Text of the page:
Remember from Where You Have Fallen
I’ve been doing a lot of travelling recently, and it’s been busy at the office; quiet times with the Lord in the mornings have been hurried, and short. It’s having a negative effect, as my spirit has been running dry.
Last night I asked God what I needed to do, and the words “remember from where you have fallen” formed in my mind.
This verse is found in Revelations 2, where Jesus is addressing the church in Ephesus:
But I have this against you, that you have left your first love. Therefore remember from where you have fallen, and repent and do the deeds you did at first; or else I am coming to you and will remove your lampstand out of its place -unless you repent.
This morning I made a minor change in my morning routine. Normally I would work out first and then proceed to have time with the Lord. This morning I spent time with Him first and then worked out. It made a difference in several different ways. I began not by reading Scripture, but with prayer, praise, and waiting on Him in silence. It had been a little while since I’d waited on Him in silence, and that helped settle my emotions. I was more relaxed in my time with God, and felt like I connected with Him.
Another unexpected benefit from the morning was that for some reason my workout didn’t take as long. Putting God first somehow shortened the exercise time; maybe it was because I was more alert and ready to go.
Our mad, go-go culture and the pressures of life have a way of choking out our relationship with God. Smartphones, and the obsession to always be connected by texting, emailing, and calling mess up our priorities even more. I don’t have much of a problem with my smartphone; I don’t check email with it and I often see it as a leash. My problem is a mind that races with all the stuff that needs to be accomplished during the day, which can snuff out my prayer life, it I let it.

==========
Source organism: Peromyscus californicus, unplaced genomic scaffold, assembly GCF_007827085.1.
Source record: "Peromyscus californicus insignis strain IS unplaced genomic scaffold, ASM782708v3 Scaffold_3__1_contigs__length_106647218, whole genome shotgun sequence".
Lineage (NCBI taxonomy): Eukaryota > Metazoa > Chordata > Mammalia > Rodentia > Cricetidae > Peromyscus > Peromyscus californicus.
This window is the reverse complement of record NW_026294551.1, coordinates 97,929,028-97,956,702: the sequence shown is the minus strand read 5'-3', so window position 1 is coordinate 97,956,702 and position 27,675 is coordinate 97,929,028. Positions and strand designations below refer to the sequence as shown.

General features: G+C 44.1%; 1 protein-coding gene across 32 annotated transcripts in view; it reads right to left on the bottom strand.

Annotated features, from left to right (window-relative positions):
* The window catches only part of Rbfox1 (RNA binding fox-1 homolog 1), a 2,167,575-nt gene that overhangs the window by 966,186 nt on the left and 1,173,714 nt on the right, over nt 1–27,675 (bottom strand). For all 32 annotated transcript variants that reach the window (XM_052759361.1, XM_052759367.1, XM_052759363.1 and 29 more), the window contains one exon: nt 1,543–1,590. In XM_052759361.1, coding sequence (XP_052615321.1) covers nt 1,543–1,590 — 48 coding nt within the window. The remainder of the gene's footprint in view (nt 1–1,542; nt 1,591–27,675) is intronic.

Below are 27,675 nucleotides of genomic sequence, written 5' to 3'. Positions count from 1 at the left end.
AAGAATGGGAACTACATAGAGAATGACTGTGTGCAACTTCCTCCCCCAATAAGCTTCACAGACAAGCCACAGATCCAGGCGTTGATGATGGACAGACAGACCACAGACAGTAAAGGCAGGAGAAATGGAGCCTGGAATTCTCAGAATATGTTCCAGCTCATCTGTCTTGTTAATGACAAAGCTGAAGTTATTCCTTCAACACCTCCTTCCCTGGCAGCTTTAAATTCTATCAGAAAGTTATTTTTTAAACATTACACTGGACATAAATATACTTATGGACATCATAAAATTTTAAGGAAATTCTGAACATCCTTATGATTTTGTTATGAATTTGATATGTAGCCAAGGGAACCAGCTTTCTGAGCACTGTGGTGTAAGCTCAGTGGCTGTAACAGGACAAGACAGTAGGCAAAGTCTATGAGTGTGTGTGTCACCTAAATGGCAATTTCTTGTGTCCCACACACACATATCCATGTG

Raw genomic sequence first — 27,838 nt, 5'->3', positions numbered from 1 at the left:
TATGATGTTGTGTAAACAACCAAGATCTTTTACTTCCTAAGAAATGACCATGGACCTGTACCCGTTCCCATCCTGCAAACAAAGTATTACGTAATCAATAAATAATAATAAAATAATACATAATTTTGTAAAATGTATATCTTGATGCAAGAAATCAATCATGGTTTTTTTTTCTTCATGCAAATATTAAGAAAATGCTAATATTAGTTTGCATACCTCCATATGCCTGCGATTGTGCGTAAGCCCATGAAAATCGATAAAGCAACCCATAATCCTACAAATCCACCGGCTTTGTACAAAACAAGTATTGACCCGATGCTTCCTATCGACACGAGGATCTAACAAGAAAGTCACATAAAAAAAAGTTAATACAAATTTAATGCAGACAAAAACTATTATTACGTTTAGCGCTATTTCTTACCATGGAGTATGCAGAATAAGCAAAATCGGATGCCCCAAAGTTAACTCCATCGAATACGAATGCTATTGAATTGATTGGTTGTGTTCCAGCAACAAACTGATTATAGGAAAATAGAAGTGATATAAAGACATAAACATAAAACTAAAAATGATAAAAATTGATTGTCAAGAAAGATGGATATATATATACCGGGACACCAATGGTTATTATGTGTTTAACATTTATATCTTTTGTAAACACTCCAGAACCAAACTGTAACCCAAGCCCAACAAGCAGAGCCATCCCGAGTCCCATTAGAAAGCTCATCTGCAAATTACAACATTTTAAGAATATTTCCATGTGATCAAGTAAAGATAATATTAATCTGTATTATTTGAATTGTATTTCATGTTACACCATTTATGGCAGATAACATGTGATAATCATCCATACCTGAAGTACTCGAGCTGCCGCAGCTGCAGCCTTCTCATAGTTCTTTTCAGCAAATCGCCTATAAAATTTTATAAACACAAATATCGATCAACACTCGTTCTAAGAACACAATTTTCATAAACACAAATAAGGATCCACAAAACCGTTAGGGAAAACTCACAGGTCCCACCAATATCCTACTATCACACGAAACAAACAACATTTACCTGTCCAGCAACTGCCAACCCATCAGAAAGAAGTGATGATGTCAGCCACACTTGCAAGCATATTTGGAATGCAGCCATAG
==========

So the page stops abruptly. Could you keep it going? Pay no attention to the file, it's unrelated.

I find that waiting on God in silence is as powerful as prayer or reading the Bible. Sometimes we talk too much and need to quiet the raging turmoil within so our spiritual antenna can receive His signals. Silence also has a way of calming the emotions so we’re less prone to fear, worry, or anxiety.
I try to go to a retreat alone in the mountains once every four to six months, and it always invigorates my relationship with the Lord. I don’t want to go home, not because I don’t want to be with my family, but because I’ve tasted Heaven as I’ve experienced His presence. Experiencing His presence can still take place during the week, if we will slow down and remember that our relationship with Him is the most important thing in life.